And though they lost, Once Caldas was the first team in 80 years to qualify for the ’86 playoffs in the national league, and moreover to do it with a young team of “puros criollos” – no foreigners.

Colombian football today owes much to the ideas of Maturana, and his creation of a “puroCriollo” style – and it all started at the Once Caldas.

Destroyers, 1989 [Bolivia]

Marco Antonio “El Diablo” Etcheverry began as a professional soccer player with the modest team Destroyers, who are maybe the greatest example of the defeated in Bolivia. (Currently, they’re in second division).

It’s no coincidence that this team, who represented the Santa Cruz de la Sierra in the Bolivian national league for several years, are from the same province where Che Guevara was captured and killed.

As a rebel, Etcheverry led the Destroyers to a magnificent season in 1988. The “canaries” reached the semifinals of the national championship, when they lost to the popular Strongest.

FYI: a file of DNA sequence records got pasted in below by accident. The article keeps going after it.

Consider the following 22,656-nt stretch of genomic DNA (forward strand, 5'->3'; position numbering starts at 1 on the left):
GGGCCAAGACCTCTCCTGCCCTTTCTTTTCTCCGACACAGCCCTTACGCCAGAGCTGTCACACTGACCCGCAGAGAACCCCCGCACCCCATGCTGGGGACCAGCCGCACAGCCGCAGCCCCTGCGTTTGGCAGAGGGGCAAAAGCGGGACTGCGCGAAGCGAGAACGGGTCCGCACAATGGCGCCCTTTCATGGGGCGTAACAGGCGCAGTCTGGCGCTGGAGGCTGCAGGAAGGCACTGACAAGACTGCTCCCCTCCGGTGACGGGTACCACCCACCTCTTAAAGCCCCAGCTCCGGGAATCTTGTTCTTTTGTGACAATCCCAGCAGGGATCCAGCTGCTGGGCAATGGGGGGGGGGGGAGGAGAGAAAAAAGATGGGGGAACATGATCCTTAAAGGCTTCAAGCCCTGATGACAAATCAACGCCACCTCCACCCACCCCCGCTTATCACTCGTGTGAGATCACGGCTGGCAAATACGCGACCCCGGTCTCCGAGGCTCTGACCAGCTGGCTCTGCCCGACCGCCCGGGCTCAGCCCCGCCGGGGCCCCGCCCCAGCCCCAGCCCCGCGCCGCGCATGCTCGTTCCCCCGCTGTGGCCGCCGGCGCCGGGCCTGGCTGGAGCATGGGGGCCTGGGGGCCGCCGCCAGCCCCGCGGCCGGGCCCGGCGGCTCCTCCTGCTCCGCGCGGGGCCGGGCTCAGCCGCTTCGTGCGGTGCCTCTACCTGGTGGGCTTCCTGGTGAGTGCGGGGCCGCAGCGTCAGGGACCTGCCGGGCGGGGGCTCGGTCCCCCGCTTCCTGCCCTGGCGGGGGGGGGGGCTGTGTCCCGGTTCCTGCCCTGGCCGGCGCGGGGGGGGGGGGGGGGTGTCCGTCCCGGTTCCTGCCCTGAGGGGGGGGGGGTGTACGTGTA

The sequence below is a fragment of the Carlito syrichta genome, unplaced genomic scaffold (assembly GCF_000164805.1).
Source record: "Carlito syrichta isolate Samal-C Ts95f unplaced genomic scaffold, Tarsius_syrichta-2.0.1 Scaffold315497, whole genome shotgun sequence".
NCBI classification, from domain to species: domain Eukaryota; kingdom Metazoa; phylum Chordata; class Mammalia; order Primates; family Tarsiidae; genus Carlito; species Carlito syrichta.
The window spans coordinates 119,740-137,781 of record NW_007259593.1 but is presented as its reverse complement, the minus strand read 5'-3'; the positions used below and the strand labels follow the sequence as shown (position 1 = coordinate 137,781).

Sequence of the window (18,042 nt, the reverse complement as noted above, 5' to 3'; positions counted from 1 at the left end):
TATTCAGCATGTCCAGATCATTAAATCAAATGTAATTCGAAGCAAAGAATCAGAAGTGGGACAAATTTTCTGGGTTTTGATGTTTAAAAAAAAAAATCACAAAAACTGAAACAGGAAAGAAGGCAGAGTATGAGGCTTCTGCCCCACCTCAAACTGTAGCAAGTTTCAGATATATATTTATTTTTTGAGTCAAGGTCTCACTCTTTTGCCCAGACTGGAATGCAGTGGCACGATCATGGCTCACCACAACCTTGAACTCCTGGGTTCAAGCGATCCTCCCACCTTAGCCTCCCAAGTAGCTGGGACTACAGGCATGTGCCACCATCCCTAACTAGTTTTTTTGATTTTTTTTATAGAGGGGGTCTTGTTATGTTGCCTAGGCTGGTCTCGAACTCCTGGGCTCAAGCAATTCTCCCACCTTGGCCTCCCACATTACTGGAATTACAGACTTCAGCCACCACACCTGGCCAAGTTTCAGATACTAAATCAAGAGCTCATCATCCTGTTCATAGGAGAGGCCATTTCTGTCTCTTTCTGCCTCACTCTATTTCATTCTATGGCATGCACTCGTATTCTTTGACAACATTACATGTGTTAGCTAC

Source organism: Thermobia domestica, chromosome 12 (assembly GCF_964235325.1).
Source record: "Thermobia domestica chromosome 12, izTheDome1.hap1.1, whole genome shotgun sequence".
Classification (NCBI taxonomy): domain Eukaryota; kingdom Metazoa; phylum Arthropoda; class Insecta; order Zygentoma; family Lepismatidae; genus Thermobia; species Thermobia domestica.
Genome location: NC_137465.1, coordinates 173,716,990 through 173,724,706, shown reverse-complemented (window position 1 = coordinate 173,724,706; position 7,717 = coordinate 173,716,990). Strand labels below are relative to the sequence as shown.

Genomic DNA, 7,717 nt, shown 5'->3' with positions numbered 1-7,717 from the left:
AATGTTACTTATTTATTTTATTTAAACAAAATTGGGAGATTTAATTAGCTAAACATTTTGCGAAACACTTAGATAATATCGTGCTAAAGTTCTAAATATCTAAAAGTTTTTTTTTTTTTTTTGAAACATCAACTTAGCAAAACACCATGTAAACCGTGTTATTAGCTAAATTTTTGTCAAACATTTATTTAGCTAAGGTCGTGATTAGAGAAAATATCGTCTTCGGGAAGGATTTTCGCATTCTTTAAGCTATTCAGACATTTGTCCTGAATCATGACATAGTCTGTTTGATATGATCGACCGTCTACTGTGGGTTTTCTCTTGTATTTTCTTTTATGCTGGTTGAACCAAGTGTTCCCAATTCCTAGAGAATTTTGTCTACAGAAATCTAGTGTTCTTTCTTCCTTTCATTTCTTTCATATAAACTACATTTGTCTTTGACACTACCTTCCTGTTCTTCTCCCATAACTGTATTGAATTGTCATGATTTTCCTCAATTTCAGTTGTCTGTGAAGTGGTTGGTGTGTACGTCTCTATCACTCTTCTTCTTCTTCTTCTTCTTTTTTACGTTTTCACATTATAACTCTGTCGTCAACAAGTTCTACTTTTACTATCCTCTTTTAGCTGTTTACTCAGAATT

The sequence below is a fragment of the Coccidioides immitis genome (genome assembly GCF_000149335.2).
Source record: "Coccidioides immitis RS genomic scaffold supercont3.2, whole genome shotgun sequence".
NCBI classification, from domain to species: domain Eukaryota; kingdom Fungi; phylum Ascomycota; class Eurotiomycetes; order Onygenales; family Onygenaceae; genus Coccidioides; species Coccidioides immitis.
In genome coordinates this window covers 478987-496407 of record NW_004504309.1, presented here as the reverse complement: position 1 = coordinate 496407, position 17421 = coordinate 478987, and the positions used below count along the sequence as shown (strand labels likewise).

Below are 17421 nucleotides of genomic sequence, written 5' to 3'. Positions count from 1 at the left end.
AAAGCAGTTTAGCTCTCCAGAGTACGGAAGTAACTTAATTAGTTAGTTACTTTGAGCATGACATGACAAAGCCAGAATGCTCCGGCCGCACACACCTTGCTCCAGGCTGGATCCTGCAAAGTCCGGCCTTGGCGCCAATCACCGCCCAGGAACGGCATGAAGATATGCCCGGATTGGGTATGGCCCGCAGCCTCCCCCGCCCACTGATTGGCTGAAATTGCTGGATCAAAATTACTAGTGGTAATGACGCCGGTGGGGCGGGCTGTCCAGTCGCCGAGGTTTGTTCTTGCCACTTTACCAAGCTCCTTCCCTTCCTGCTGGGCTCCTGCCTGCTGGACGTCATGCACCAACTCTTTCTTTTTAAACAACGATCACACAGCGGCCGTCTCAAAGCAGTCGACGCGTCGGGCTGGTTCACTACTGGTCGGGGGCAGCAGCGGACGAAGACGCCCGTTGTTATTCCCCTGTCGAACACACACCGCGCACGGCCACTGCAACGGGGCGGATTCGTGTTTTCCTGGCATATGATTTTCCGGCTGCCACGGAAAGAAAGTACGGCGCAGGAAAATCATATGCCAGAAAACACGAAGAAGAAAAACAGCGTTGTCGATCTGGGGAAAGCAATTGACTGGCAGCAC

At this time El Diablo met two of his best partners on the pitch, legendary Bolivian players Erwin “Platini” Sanchez and Mauricio “Tapera” Ramos, who, alongside Etcheverry were known as the “golden trio.” It was delightful to see them play.

The rebel team led by El Diablo, was an ode to fleeting passage of Che Guevara in Santa Cruz de la Sierra, Bolivia.

It was nice while it lasted.

Danubio, 1989 [Uruguay]

In the Copa Libertadores, every now and then there comes a young team that captures the imagination and hearts of soccer fans. For a brief moment, they seem invincible – and then they falter, vanquished just as suddenly as they rose.

This was the case with Uruguay’s Danubio in 1989. They were invincible in the Uruguayan competition for first time champions in 1988, began the continental tournament one year on strong footing, and then were suddenly defeated in the semifinals.

Ildo Maneiro’s team started La Libertadores beating Peñarol, later they eliminated the defending champion Nacional, both of which were bitter rivals from Montevideo.